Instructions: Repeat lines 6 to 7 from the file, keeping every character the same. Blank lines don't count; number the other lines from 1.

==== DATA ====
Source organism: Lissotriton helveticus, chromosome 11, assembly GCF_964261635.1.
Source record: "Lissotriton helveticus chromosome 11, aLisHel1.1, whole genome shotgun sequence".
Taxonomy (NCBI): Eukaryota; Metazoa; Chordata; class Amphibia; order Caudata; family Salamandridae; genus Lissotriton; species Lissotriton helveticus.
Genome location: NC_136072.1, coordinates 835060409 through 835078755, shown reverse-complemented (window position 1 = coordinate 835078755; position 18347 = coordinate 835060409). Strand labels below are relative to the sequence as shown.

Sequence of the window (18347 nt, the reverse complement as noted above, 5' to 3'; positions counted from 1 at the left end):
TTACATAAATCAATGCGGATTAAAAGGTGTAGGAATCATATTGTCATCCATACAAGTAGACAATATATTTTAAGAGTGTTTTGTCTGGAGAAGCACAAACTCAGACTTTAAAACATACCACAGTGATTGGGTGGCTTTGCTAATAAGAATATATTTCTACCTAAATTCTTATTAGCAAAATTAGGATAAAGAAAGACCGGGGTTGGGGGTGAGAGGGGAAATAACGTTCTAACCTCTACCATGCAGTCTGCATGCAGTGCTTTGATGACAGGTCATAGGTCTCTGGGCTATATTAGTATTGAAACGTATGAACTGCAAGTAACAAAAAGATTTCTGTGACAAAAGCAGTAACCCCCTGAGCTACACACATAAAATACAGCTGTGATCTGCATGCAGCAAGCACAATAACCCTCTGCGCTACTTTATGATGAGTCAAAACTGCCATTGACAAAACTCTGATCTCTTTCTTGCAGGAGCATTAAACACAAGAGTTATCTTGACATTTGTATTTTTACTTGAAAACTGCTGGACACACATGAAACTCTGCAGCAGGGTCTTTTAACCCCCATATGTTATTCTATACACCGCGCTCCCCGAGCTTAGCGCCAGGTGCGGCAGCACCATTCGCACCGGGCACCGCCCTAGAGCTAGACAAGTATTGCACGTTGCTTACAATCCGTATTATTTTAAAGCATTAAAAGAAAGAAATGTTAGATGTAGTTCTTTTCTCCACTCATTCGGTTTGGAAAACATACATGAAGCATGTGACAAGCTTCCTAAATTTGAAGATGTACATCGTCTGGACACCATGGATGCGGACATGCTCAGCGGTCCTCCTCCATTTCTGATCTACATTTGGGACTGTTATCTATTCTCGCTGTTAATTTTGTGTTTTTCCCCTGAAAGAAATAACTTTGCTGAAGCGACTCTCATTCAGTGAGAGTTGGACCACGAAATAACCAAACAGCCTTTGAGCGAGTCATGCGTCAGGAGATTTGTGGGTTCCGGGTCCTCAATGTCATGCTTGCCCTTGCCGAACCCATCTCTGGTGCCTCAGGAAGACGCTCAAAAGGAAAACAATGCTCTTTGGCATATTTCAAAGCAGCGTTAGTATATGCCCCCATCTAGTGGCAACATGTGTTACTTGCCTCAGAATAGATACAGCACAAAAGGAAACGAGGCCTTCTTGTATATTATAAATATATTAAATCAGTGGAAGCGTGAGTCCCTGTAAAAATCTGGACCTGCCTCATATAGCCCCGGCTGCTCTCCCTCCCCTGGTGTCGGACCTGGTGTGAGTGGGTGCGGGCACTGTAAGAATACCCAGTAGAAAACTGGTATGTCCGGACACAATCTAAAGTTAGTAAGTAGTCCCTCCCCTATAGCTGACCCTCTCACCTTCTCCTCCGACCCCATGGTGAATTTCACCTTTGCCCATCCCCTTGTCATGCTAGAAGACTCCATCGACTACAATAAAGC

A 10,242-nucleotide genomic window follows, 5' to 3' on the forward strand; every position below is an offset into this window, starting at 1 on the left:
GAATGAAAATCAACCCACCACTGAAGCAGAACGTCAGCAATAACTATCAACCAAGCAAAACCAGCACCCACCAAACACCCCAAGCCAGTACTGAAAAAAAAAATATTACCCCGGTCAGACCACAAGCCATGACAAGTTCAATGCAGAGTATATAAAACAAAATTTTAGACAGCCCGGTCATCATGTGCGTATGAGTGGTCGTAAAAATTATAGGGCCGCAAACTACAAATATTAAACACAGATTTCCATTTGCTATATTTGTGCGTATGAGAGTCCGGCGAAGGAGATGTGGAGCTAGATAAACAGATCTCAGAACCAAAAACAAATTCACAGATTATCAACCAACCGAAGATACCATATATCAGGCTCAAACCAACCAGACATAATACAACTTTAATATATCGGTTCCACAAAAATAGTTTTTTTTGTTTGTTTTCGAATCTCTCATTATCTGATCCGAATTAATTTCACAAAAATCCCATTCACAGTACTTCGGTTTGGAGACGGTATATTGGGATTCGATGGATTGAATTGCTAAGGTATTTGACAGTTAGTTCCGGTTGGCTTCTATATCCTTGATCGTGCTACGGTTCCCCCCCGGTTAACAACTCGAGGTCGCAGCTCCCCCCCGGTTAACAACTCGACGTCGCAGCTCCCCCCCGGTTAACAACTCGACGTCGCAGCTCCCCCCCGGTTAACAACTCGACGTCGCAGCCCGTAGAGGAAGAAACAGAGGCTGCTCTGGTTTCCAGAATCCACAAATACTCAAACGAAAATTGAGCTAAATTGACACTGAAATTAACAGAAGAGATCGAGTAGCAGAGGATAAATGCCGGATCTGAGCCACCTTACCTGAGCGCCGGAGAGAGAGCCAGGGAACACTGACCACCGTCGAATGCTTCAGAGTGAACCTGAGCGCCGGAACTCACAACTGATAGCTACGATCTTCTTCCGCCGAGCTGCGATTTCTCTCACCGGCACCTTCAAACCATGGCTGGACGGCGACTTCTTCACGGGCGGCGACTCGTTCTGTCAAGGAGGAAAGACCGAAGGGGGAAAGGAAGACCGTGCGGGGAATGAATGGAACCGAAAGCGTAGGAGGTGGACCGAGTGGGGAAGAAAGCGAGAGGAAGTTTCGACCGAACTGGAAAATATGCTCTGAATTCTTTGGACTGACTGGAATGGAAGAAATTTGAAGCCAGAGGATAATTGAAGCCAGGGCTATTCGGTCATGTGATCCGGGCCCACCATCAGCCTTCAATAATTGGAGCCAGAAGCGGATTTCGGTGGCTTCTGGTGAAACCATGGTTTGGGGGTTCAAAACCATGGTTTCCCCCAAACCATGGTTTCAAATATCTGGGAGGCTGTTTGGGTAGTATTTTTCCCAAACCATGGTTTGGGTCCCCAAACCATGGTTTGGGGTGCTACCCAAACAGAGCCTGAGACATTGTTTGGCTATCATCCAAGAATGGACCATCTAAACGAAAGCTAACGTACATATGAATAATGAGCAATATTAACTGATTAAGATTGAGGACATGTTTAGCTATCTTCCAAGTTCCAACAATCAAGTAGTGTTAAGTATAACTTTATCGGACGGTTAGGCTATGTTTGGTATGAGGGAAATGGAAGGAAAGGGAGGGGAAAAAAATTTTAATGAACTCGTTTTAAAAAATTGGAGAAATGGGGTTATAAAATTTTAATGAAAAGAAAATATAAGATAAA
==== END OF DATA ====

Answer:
TTACATAAATCAATGCGGATTAAAAGGTGTAGGAATCATATTGTCATCCATACAAGTAGACAATATATTTTAAGAGTGTTTTGTCTGGAGAAGCACAAACTCAGACTTTAAAACATACCACAGTGATTGGGTGGCTTTGCTAATAAGAATATATTTCTACCTAAATTCTTATTAGCAAAATTAGGATAAAGAAAGACCGGGGTTGGGGGTGAGAGGGGAAATAACGTTCTAACCTCTACCATGCAGTCTGCATGCAGTGCTTTGATGACAGGTCATAGGTCTCTGGGCTATATTAGTATTGAAACGTATGAACTGCAAGTAACAAAAAGATTTCTGTGACAAAAGCAGTAACCCCCTGAGCTACACACATAAAATACAGCTGTGATCTGCATGCAGCAAGCACAATAACCCTCTGCGCTACTTTATGATGAGTCAAAACTGCCATTGACAAAACTCTGATCTCTTTCTTGCAGGAGCATTAAACACAAGAGTTATCTTGACATTTGTATTTTTACTTGAAAACTGCTGGACACACATGAAACTCTGCAGCAGGGTCTTTTAACCCCCATATGTTATTCTATACACCGCGCTCCCCGAGCTTAGCGCCAGGTGCGGCAGCACCATTCGCACCGGGCACCGCCCTAGAGCTAGACAAGTATTGCACGTTGCTTACAATCCGTATTATTTTAAAGCATTAAAAGAAAGAAATGTTAGATGTAGTTCTTTTCTCCACTCATTCGGTTTGGAAAACATACATGAAGCATGTGACAAGCTTCCTAAATTTGAAGATGTACATCGTCTGGACACCATGGATGCGGACATGCTCAGCGGTCCTCCTCCATTTCTGATCTACATTTGGGACTGTTATCTATTCTCGCTGTTAATTTTGTGTTTTTCCCCTGAAAGAAATAACTTTGCTGAAGCGACTCTCATTCAGTGAGAGTTGGACCACGAAATAACCAAACAGCCTTTGAGCGAGTCATGCGTCAGGAGATTTGTGGGTTCCGGGTCCTCAATGTCATGCTTGCCCTTGCCGAACCCATCTCTGGTGCCTCAGGAAGACGCTCAAAAGGAAAACAATGCTCTTTGGCATATTTCAAAGCAGCGTTAGTATATGCCCCCATCTAGTGGCAACATGTGTTACTTGCCTCAGAATAGATACAGCACAAAAGGAAACGAGGCCTTCTTGTATATTATAAATATATTAAATCAGTGGAAGCGTGAGTCCCTGTAAAAATCTGGACCTGCCTCATATAGCCCCGGCTGCTCTCCCTCCCCTGGTGTCGGACCTGGTGTGAGTGGGTGCGGGCACTGTAAGAATACCCAGTAGAAAACTGGTATGTCCGGACACAATCTAAAGTTAGTAAGTAGTCCCTCCCCTATAGCTGACCCTCTCACCTTCTCCTCCGACCCCATGGTGAATTTCACCTTTGCCCATCCCCTTGTCATGCTAGAAGACTCCATCGACTACAATAAAGC

A 10,242-nucleotide genomic window follows, 5' to 3' on the forward strand; every position below is an offset into this window, starting at 1 on the left: